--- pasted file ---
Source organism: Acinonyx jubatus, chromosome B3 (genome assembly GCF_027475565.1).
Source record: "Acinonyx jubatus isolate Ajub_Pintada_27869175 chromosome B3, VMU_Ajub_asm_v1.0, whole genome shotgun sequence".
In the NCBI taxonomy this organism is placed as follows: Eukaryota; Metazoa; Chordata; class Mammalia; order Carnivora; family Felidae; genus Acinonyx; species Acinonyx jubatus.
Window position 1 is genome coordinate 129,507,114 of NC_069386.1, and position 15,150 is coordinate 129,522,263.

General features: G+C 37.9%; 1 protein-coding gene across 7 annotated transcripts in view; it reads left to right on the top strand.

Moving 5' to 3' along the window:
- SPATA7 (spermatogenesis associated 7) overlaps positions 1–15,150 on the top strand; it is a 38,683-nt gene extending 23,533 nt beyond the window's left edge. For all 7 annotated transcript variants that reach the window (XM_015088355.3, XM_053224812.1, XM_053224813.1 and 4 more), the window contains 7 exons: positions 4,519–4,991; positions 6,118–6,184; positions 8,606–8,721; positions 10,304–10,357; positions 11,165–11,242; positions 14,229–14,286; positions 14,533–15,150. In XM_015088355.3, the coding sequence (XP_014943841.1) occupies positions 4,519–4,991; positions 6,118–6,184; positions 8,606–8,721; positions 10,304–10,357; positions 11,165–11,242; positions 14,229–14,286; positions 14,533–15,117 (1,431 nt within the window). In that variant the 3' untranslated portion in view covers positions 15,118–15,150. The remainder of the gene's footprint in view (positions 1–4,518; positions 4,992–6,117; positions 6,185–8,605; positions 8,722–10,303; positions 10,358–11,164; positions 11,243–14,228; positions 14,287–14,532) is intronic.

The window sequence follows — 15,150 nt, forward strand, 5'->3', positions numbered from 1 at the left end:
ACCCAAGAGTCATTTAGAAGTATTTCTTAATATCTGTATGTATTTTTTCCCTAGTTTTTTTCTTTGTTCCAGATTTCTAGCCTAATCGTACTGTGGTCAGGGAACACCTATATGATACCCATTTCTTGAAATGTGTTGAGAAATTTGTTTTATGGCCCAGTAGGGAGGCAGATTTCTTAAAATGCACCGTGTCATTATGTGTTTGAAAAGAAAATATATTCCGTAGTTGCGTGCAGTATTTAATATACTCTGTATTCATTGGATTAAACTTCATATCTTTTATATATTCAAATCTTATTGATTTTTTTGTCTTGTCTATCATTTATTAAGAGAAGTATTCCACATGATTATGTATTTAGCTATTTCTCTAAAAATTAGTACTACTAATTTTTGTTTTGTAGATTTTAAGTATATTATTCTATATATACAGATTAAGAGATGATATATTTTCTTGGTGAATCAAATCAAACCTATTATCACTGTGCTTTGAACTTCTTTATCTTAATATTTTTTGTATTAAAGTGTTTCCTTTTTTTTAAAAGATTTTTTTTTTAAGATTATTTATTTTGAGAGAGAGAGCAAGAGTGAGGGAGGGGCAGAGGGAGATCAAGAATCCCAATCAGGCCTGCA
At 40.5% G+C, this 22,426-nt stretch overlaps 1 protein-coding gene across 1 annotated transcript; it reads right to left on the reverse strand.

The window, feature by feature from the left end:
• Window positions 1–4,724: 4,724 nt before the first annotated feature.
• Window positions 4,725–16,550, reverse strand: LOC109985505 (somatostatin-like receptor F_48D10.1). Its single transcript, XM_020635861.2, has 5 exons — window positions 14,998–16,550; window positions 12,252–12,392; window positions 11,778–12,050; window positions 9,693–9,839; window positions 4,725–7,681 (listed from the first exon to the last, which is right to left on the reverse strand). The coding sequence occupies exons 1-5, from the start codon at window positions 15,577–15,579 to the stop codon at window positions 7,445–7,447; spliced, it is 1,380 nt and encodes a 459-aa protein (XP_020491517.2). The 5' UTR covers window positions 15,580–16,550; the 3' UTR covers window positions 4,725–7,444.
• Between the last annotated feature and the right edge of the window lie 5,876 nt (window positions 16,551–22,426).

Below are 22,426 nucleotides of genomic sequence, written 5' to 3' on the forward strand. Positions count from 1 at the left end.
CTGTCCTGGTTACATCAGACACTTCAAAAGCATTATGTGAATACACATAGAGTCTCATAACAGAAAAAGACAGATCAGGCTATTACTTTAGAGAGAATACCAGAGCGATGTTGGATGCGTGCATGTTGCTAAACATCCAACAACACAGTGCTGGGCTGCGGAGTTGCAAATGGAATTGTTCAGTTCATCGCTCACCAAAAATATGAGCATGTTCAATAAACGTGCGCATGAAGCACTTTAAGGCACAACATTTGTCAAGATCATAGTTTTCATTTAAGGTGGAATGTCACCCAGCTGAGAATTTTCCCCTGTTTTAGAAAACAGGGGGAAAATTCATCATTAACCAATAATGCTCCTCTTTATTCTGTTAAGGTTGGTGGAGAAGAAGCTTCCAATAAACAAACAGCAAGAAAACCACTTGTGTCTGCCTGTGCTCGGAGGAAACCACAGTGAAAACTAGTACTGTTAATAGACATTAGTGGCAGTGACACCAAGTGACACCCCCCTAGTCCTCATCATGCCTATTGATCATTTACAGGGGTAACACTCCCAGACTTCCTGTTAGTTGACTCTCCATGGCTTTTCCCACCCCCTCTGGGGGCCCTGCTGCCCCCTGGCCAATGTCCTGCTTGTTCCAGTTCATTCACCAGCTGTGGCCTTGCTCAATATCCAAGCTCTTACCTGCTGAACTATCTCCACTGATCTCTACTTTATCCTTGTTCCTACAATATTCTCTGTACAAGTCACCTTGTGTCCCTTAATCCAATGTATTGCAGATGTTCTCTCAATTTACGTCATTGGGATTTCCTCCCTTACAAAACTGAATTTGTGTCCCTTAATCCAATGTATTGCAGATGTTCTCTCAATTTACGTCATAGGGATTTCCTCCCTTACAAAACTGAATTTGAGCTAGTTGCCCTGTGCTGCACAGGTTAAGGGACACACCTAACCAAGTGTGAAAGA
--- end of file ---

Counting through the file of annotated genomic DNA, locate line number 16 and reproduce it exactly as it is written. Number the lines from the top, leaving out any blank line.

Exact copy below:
CTGTCCTGGTTACATCAGACACTTCAAAAGCATTATGTGAATACACATAGAGTCTCATAACAGAAAAAGACAGATCAGGCTATTACTTTAGAGAGAATACCAGAGCGATGTTGGATGCGTGCATGTTGCTAAACATCCAACAACACAGTGCTGGGCTGCGGAGTTGCAAATGGAATTGTTCAGTTCATCGCTCACCAAAAATATGAGCATGTTCAATAAACGTGCGCATGAAGCACTTTAAGGCACAACATTTGTCAAGATCATAGTTTTCATTTAAGGTGGAATGTCACCCAGCTGAGAATTTTCCCCTGTTTTAGAAAACAGGGGGAAAATTCATCATTAACCAATAATGCTCCTCTTTATTCTGTTAAGGTTGGTGGAGAAGAAGCTTCCAATAAACAAACAGCAAGAAAACCACTTGTGTCTGCCTGTGCTCGGAGGAAACCACAGTGAAAACTAGTACTGTTAATAGACATTAGTGGCAGTGACACCAAGTGACACCCCCCTAGTCCTCATCATGCCTATTGATCATTTACAGGGGTAACACTCCCAGACTTCCTGTTAGTTGACTCTCCATGGCTTTTCCCACCCCCTCTGGGGGCCCTGCTGCCCCCTGGCCAATGTCCTGCTTGTTCCAGTTCATTCACCAGCTGTGGCCTTGCTCAATATCCAAGCTCTTACCTGCTGAACTATCTCCACTGATCTCTACTTTATCCTTGTTCCTACAATATTCTCTGTACAAGTCACCTTGTGTCCCTTAATCCAATGTATTGCAGATGTTCTCTCAATTTACGTCATTGGGATTTCCTCCCTTACAAAACTGAATTTGTGTCCCTTAATCCAATGTATTGCAGATGTTCTCTCAATTTACGTCATAGGGATTTCCTCCCTTACAAAACTGAATTTGAGCTAGTTGCCCTGTGCTGCACAGGTTAAGGGACACACCTAACCAAGTGTGAAAGA